1747 John Valentine Haidt (1700-1780). Zinzendorf as the Teacher of the Peoples. Moravian Unity Archives, Herrnhut, Germany.

1747 John Valentine Haidt (1700-1780). Zinzendorf as the Teacher of the Peoples. Moravian Unity Archives, Herrnhut, Germany.

Sensbach asserts that Rebecca was one of the first black evangelists to make the journey from the New World back to Europe and thus began a new black international protest movement that would educate Africans and Europeans about blacks and also bring information to Africans and their enslaved brethren in the Americas.[6] The problem with this assertion is that there is no direct evidence to support the creation of this movement in Rebecca’s life. Her life in Germany consisted of her contributing as an everyday member of the Moravian society. A description of her daily life goes as such,

Choirs were the basic social units of the church…Believers were expected to submerge their own desires in the will of the group. Choir members ate and bunked together, often worked side by side, and met at least once a day, often more, to worship and decipher religious texts.[7]

While this quote shows the religious fervor of the community that Rebecca was adopted into, it does not give any sense that once within the mission in Germany, Rebecca had a major role creating more black missionaries or spreading the gospel herself. In fact it seems that her presence within the mission seemed to serve as an example black acceptance into the culture of European whites rather than the furthering of European religion into black culture.

Frontispiece, The Interesting Narrative of Olaudah Equiano, 1789.

Frontispiece, The Interesting Narrative of Olaudah Equiano, 1789.

By giving credit to Rebecca as sparking the expansion of black Christianity in the Americas Sensbach diminishes the effect of other important black religious and cultural examples of the period. One of the most famous of these rose to prominence after the death of Rebecca, but nonetheless evidence shows that he had a more direct role in spreading abolitionism and religious fervor than Rebecca did. The example is the influential writer and abolitionist Olaudah Equiano. Equiano was like Rebecca, a former slave that became free and highly educated. Equiano’s book The Interesting Narrative of Olaudah Equiano proved to be an example of the life of an enslaved person that became widely popular with a white audience in its prose and eloquence of delivery and to black leaders because of its abolitionist message. Equiano’s book also carried a Christian message along with its abolition; the widespread readership of Equiano’s book makes it a better candidate for accelerating the spread of black Christianity than the relatively isolated missionary work of Rebecca.

Evidence that can demonstrate Equiano’s commitment to Christianity and can be seen in David Northrup’s book Africa’s Discovery of Europe where he writes about Equiano,

After exploring other religions and religious traditions, he became devoted to Christianity… He devoted his mature years to the abolitionist cause and in 1787 planned to return to Africa with the black settlers of the Sierra Leone Company, although he did not get further than the port of Plymouth…He did not abandon hope of returning to Africa, attempting unsuccessfully to volunteer as a missionary and then as an explorer for the African Association.[8]

It can be clearly seen here that even in his failures, Equiano played a more active role in black education and conversion than did Rebecca due to his sheer fervor in connecting with other Africans. While they both served as examples of free black people who preached the Christian gospel, Equiano’s activeness throughout his whole life exemplifies these attributes and the reach of his book certainly elevates him as a more influential figure in black Christianity than Rebecca.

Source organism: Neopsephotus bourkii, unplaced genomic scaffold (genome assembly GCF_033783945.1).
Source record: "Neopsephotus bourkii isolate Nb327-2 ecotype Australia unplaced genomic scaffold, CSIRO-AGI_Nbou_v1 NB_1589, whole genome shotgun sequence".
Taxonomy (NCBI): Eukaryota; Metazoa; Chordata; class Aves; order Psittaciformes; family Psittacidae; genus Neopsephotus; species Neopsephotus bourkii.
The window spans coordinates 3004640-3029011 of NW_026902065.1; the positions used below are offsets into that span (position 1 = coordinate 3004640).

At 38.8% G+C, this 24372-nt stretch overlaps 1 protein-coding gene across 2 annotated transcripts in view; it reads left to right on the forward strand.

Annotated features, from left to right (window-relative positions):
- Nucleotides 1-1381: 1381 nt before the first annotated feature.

Due to her lack of effectiveness after she left the Americas it must be concluded that bringing religion to the slave population of St. Thomas is the only clear conclusion that can be made from the evidence put forward by Sensbach. Perhaps Rebecca’s biggest contribution to black Christianity came after her death when Moravian historians mythologized her to help missionary works. These works of Moravian history were written by Christian Oldendorp and made up the core of the primary sources that Sensbach had about the life of Rebecca. These documents could certainly be viewed as having a bias as their function was to be used for missionary purposes. A quote in Sensbach’s book given by historians Sylvia Frey and Betty Woods, about African American Christianity, illustrates the way in which Rebecca should be remembered.

It (Black Christianity/Protestantism) created a community of faith and provided Afro-Atlantic peoples with an ideology of resistance and the means to absorb the cultural norms that turned Africans into African Americans. The process had begun long before Rebecca’s time, but she occupied a pivotal place in the continuum.[9]

Rebecca was pivotal in her works on St. Thomas, but as Frey and Wood point out she was another element in a long succession of events and was not the model of all subsequent evangelization in the New World.

For another perspective on Rebecca’s Revival, see Silvestre Guzman’s post from May 7th.

Patrick Hanley,”The Limits of Rebecca’s Revival,”Khronikos: the University of Maine graduate history student blog (blog), May 9, 2014, http://khronikos.com/2013/05/09/the-limits-of-rebeccas-revival/.


[1] Jon F. Sensbach, Rebecca’s Revival: Creating Black Christianity in the Atlantic World (Cambridge, MA: Harvard University Press, 2005), 32, 35-36

[2] Sensbach, 46.

[3] Trans Atlantic Slave Trade Database: Estimates (http://www.slavevoyages.org/tast/assessment/estimates.faces)

[4] Sensbach, 158.

[5] Sensbach, 174.

[6] Sensbach, 235.

[7] Sensbach, 176.

[8] David Northrup, Africa’s Discovery of Europe, 1450-1850 (New York: Oxford University Press, 2002), 138.